We have seen that Yokai, Oni and evil spirits are said to cause fear and illness. We have also seen what the Buddhist philosophy teaches us this world really is. It is nothing but the consciousness, and the apparent external phenomena are but mental qualities and manifestations of one’s own mind. It is how the mind perceives the floating manifestations arising from imagination. The kinds of manifestation one sees, then, differ from person to person, as the Four Wisdoms of the Consciousness-Only School explains. What we see with our consciousness is dictated by what we do and what we eat. If there is an imbalance in our constituent elements, we become deluded and fall into an easy prey by Oni. Our weakened body will not resist the intrusion of various daimons and the very fact that we become ill serves as a warning and a reminder that we need to be more mindful of our dietary restriction. Similarly, we become sick due to the deeds we did in our previous life, for the soul of such individual is tainted, and the manifestations of the consciousness too will become muddied with malignant seeds. Indeed, illness was such an essentially feature of what it is to be a human that many monks conceived the state of illness as dharma, and taught that one should use the illness as the object of our consciousness and observe it with the wisdom arising from the immobile faith. It is the times of illness, he argued, when one attains enlightenment. Through such means, then, one should discover the reasons as well as the meanings that such illness has brought to him, and search for the treatment, and attain enlightenment by experiencing the entire process as the totality. So Chigi as well as other monks often perceived illness as an opportunity to reflect oneself and the others around him, and this attitude was known as “Byousoku-Bosatsu” 病即菩薩, or the attainment of Buddhahood in sickness. Especially amongst the T’ien T’ai monks in Japan, they preferred to consult with Mahā-prajñāpāramitā-śāstra 大智度論, authored by Nāgārjuna 龍樹, and argued that illness are either caused by the past deeds or by kleshas, i.e. worldly desires. In both physical and spiritual illness, the true cause is said to be in the kleshas煩悩. Once kleshas get activated, it will cause imbalance in the body and bring disharmony in the life rhythm, causing one to be sick. The treatment, therefore, is to actually recognize what is causing the kleshas, and avoid having an attachment arising from the imagination, and further to understand that everything is in a state of flux and nothing is absolute. Things in this world exist as dependent on one another and constantly changing. When you understand this, you will recover from illness. Similarly, Komatsu argues that when a person does something bad, he starts feeling guilty and becomes convinced anyone may harm him because of what he did. This sense of insecurity and fear in turn cultivate the Yokai in his mind. In other words, it is this very fear he feels himself that causes him to fall ill, while attributing the cause for his illness to the evil spirits of the other people. When looked at this way, it is natural to perceive Buddha as the wise doctor and sutra as the medicine, as they were often spoken of as such. Monks then offer the words of Buddha by prescribing the patients the spells or citation of sutras. Indeed, there is an account of medical practice in Japan given by a Jesuit missionary in the 16th century, which reads that In Japan , when you become sick, a doctor comes and takes the pulse, perform an acupuncture on stomach, back and arms. Although they do not perform bloodletting, they follow dietary restrictions that are contrary to out customs, and take in medicine. They also pray to Buddha and gods, make others observe dharma, have monks read them sutras, and call in exorcists who can perform sorcery. These monks whose job it is to exorcise were called Genza験者. How this was performed was that they would summon the protector daimons, who then would enter into the sick person. These protector daimons would chase away the Yokai or evil spirits that possessed the sick, which in turn is transferred to another body called Yorimashi憑座. Yorimashi are persons or objects capable of attracting spirits, giving them the physical space to occupy. Once this is done, the protector daimon would once again chase away the evil spirits from Yorimashi to complete the exorcism. There is, of course, this problem of where the spirits would go afterwards. This is not really explained, but granting that all phenomena are mental qualities, evil spirits thrive well in sick person’s mind most comfortably. But once transferred to the healthy subject, the mind of Yorimashi is presumably strong and resistant, so the evil spirits will be driven away from such a subject relatively easily. Once separated from a subject, they lose the consciousness in which they inhere, and disappear into Emptiness. Yokai then are the mental manifestations of one’s own kleshas and how one deals with the external world as such. This is why there are a countless number of different kinds of Yokai and none seems to appear in bulk but always individually – i.e. those who are chased after by Rokuro-Kubi are not on the same night attacked by Kappa and see Tenjou-Name when he comes home. And when many Yokai are depicted, they always appear simultaneously with the other types of Yokai monsters, as in Hyakki Yagyou 百鬼夜行, or Night Parade of One Hundred Demons, throughout Japanese history. In this case, they do not attack specific individuals but walk around at night perhaps representing the kleshas of the phenomenal world. In the case of Oni, however, is rather different, for they represent the evil deeds in the generality. This is why they all share the generic features and they all exist for one purpose, i.e. to cause physical harm to those with malicious intent in order to prevent them from attaining the Buddhahood. Evil spirits further differ from both Yokai and Oni in that Yokai and Oni may appear to ordinary people but evil spirits are normally reserved for those monks who are about to attain Buddhahood but fell prey to the worldly desires in the midst of their training, as we have seen from the account given by Chigi in Makashikan. In this respect, evil spirits may be more pernicious, for they also prey on the Buddhist monks, or those who learn to attain Buddhahood. Perhaps, these evil spirits are so persistent in nature that even with the exorcism using Yorimashi, they may remain independently of anyone’s mind, and it may possess a consciousness of its own. Such evil spirits may materialize and bring about misfortunes of natural disasters, as in the case of the vengeful spirit of Sugawara no Michizane (845-903). Michizane’s vengeful spirit is a famous example of Onryou 怨霊 causing a catastrophic damage to the Heian capital in the 10th century. Michizane, a skilled statesman and a poet, was disgraced, demoted and sent to an exile by jealous Fujiwara leaders. Soon after he died in exile in Kyushu in 903, the Palace at the capital was struck by lightening, and “week after week the capital was drenched by rainstorms and shaken by thunderbolts,” followed by “the violent death of prominent men and the constant outbreak of fires.” These misfortunes continued successively and were of such a magnitude that it was attributed to the vengeful spirit of Michizane. Even after restoring him to the office and ranks he had held during his lifetime and all his official documents sentencing him to exile were destroyed, the calamities continued. In 942, finally an oracle was decreed that a shrine should be erected, where Michizane was to be worshipped as a deity. The calamities finally stopped, and this shrine, Kitano Tenmangu, is still popularly visited by the Japanese in Kyoto to this day, and he was given a title as Tenjin, the Heavenly Deity, in 986. This is a case where the carrier of the evil spirit was never exorcised, nor was he a practicing Buddhist, but not having been exorcised, one could imagine that such a wrathful spirit may grow on to discharge its negative energy until it rested on the shrine which was built to calm the anger of the spirit. Here, I am merely offering a possible interpretation of how such vengeful spirits of aristocrats in the absence of subjects to inhere in could have caused destructions and political instability. But this explanation also well accords with the Shinto belief that daimons become gods when worshipped and become Yokai when neglected. In fact, we do see quite often that evil spirits appear from time to time after the death of the subjects throughout literature and history. It appears that this happens when the grudge of the living subject is so strong that the manifestation of malicious mental qualities becomes attached to this world and somewhat materialized sometimes as Oni and Onryou. Such spirits remain in the phenomenal world and frequently visit specific individuals. Thus Komatsu also argues that while jealousy and irrational emotions residing in the unconsciousness may be restrained by the codes of ethics ordinarily, when opportunities arise, Yokai that lives in this unconsciousness breaks out its boundary and tries to control people. This uncontrollable emotion can oftentimes hurt people and become dangerous to other people as well. It starts with hatred or jealousy, which grows into the demonic will when unrestrained, and then to demonic activity, which finally leads to making the subject a demon with an appearance of demon. This is best evidenced by the story of the princess under the Uji Bridge 宇治の橋姫. There are various versions of this story, but one that appears in the Tale of Heike 平家物語 tells a story of a certain princess who was overly jealous of another woman. She visited the altar of the gods in Kibune and asked the deity to turn her into a demon so she could kill the other woman. She was given an oracle telling her to change her appearance and go to the riverbank at Uji. So she went, having tied up her hair into five sections and shaped them into five horns. She also painted her face in red ink, put an iron tripod on her head and held three torches in her mouth. She sat and submerged herself in water at the riverbank. After twenty-one days, she turned into a living Oni and went out abducting and killing people whom she had grudge against. This theme of abduction by Oni is a common narrative in the ancient writings. Shuten-Doji 酒呑童子, the Oni said to be the master of all other Oni, too abducted people in the capital and fed on the flesh and blood of the abducted. In most cases, the abduction occurs as a result of cheating and betrayal, a blasphemy against Buddhist teachings. In the case of Shuten-Doji too, the young daughter of the retired emperor’s councilor was abducted because the councilor “failed to keep a promise to Kannon when [he] sought her blessing for the birth of the child,” and the diviner who figured out her whereabouts advised the councilor to appeal to Kannon with the appropriate prayers in order to get his daughter back, and it was only with the aid of the deities and Buddha that Shuten-Doji was defeated.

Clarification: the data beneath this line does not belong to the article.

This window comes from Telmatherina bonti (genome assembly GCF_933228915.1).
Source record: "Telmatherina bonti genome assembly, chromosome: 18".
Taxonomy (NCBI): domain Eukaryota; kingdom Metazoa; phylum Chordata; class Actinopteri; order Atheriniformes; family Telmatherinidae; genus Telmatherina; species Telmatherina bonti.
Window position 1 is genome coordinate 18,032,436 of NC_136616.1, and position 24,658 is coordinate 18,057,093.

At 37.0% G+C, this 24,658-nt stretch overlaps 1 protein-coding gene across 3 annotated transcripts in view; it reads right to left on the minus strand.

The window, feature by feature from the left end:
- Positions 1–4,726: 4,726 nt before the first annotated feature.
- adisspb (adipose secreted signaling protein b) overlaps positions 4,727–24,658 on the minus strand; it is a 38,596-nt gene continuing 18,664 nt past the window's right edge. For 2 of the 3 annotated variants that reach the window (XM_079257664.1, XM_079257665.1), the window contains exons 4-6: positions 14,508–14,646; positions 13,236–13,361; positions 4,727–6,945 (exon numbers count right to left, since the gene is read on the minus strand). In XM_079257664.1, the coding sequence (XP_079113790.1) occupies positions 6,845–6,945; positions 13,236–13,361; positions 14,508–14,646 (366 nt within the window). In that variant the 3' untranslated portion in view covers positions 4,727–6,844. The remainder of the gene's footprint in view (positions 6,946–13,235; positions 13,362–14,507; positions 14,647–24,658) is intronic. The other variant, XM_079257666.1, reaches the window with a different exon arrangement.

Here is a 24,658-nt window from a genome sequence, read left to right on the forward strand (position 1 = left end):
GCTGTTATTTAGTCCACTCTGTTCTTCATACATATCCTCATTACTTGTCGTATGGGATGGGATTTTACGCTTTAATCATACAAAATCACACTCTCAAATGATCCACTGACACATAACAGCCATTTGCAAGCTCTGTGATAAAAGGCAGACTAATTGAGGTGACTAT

In this paper, I have explained the socio-historical origin of the spirits and Yokai phenomena as well as the Buddhist origin of Oni and evil spirits and how they are said to affect us and make us sick, i.e. by failing to observe the Buddhist teachings and turning away from enlightenment. However, it seems after the Edo period, these supernatural entities gradually came to walk on their own, as it were, and Yokai as effects of the manifestation of consciousness remained and were depicted, clothed with material appearance. These entities seem to have lost their philosophical justification for their existence and instead obtained independent reality in modern day Japan. While their existence continues to both amuse and frighten us, I think it is also important to understand that these entities posed immanent danger for the people in the past with good reasons. In Buddhism, it is said that there are four kinds of beings: those produced from wombs, from eggs, from moisture and through metamorphosis. What does it mean for something to come to be through metamorphosis? Clearly, this refers to the manifestations of the consciousness of the Buddhist philosophy. In this sense, although they do not generate from species to species in the natural means of generation, Yokai and other super natural beings are certainly granted their being-hood in this world. They are not merely imaginary beings but they too are the members of the “one thousand worlds” of immanence in a single instant of thought. That is why the long neck of Rokuro-Kubi was also explained in terms of ectoplasm, where the soul is said to escape from the body and becomes materialized, and it was believed that the neck is connected with the body through a spiritual thread. Buddhist philosophy also explains the regularity of the phenomena by means of the characters of dharmas and their seeds. For it does seem strange that we have many accounts of the same Yokai with the said characteristics from time to time if all these phenomena are merely attributable to the distinct and individual consciousness. But such problem is easily dissolved by appealing to the doctrine of the causality in Consciousness-Only School that regularity is simply characters of dharmas and as such involves the process of mutual cause and effect, i.e. perfuming. In this process, “certain seeds regularly perfume in a certain way, and therefore people with similar seeds in them are perfumed in the same way.” The way this manifests in our world, again, is the kleshas. Certain conditions also must meet, as in the case of the Four Causes mentioned earlier with the capsizing of a boat example. In order to see Kappa, for instance, one must be situated in such and such an environment that manifestations are perfumed in the similar way so as to have a reason to fear such creature. Further, one must be near a pond or a river, and not in the center of downtown or in a bathroom stall in an old school. These are all preconditions that influence the seeds in certain ways. So, it is futile to say, as Komatsu warns us perhaps jokingly, that in order to avoid getting attacked by Yokai spirits, one must simply avoid encountering one. Nor is it possible to follow his advice not to go outside at night because at the moment when we decide to go outside, our consciousness is not yet properly warned that no effort can be made to change the course of perfuming. However, it is possible to avoid going to places where they cause you to feel fearful, such as graveyards or abandoned buildings, because the perfuming of the manifestations is not the same as a soft-determinism. Suppose I am at home in the evening, and realize that I need to get some milk at the store. Although it is not possible to change the desire to go out to buy the milk, I can decide not to take the route that makes me go through the graveyard or the route that leads me into a dark alley just because it is a shortcut to the store. Similarly, once I find myself in an abandoned building, I can either stay or leave the area at will because essentially it is my own consciousness that shapes the external manifestations and the internal activities of perfuming in bringing about a particular course of action. At the same time, precisely because it is our own consciousness that determines the phenomena and the activity of the soul, it is even possible for anyone who holds grudge against someone or jealous of someone to send out, without his knowing, the vengeful spirits of his own or even of his pets to those he has in mind, and direct these spirits to possess them to make them ill or cause them misfortunes.  If the Buddhist philosophy teaches anything about prevention and treatment of the illness, it is that we should never be so attached to the material world and worldly desires that we would feel the need to cling onto the present, but rather be unattached to the mundane world and, like Buddha, we should be like the lotus flower floating on the water. For “if the mind is attached to something, it is bound to it and cannot be emancipated from birth and old age, sickness and death, sorrow and grief, and suffering and distress.”  Taku Shinmura, Medical History in Japanese Buddhism 日本仏教の医療史, 34-36.  Taku Shinmura, 36-37.  『日本霊異記』、『今昔物語集』cited in Shinmura, 30.  Shinmura, 15.  Mujuu paraphrased in Shinmura, 20.  『仏説護諸童子陀羅尼経所説』mentioned in Shinmura, 30.  Kazuhiko Komatsu, Yokai-gaku Shinko 妖怪学新考, 17.  http://yokai.com/karakasakozou/  http://yokai.com/nekomata/, http://ja.wikipedia.org/wiki/猫又#cite_note-12  Kazuhiko Komatsu, 62.  http://ja.wikipedia.org/wiki/ろくろ首  http://ja.wikipedia.org/wiki/河童  Noriko T. Reider, Japanese Demon Lore: Oni from Ancient Times to the Present, 1, 3.  Ibid., 7.  Ibid. 27-35.  Translation mine. See, http://www.suttaworld.org/Collection_of_Buddhist/taisho_tripitaka/pdf/menu/19index.htm for the original text, and for the rough description of its content in Japanese, http://i80000.com/japanese/html/cyber/sub_cyber_1_list.asp?Page=44&Search=&SearchString= (accessed Jan. 21st 2015)  See Shinmura, 31. The documents published in 1473 and in 1480 are mentioned as evidence of this.  Reider, 13.  Again, see Shinmura, 36.  Ibid.  Ibid.  http://ja.wikipedia.org/wiki/ろくろ首 (accessed on Jan. 22nd, 2015)  http://ja.wikipedia.org/wiki/妖怪 (accessed on Jan. 22nd, 2015)  Translated by Wing-Tsit Chan. “Buddhist Idealism: Hsuan-Tsang of the Consciousness-Only School” in A Sourcebook in Chinese Philosophy, 371.  Ibid., 380f.  Ibid., 382.  Ibid., 383.  Ibid.  Ibid., 385. See 15., “Sometimes the senses manifest themselves together, and sometimes not, just as waves manifest themselves depending on water conditions.”  Ibid., 386.  Ibid., 388.  Ibid., 390.  Ibid., 387.  Ibid., 372.  Ibid., 372f. wind and water making a wave, succession of waves, a boat in the sea, capsizing the boat…  Ibid., 373.   Ibid., “The T’ien T’ai Philosophy of Perfect Harmony,” 396.  Ibid., 396f.  Ibid., 397.  Shinmura, 11.  Ibid.  Ibid., 37.  Ibid., 37f.  Komatsu, Yokaigaku Shinko, 44f.  Ibid., quoted from Shinmura, 19. Translation mine.  Ibid, 14.  Ibid., see 34.  Geroge Sansom, A History of Japan to 1334, 215.  Ibid., 215f.  Komatsu, Yokaigaku Shinko, 44.  Ibid., 180. See also Reider, Japanese Demon Lore, 54.  Reider, 186f.  Sourcebook of Chinese Philosopy,  Komastu, 45.  Ibid., 205.  Sourcebook, 367f  Ibid.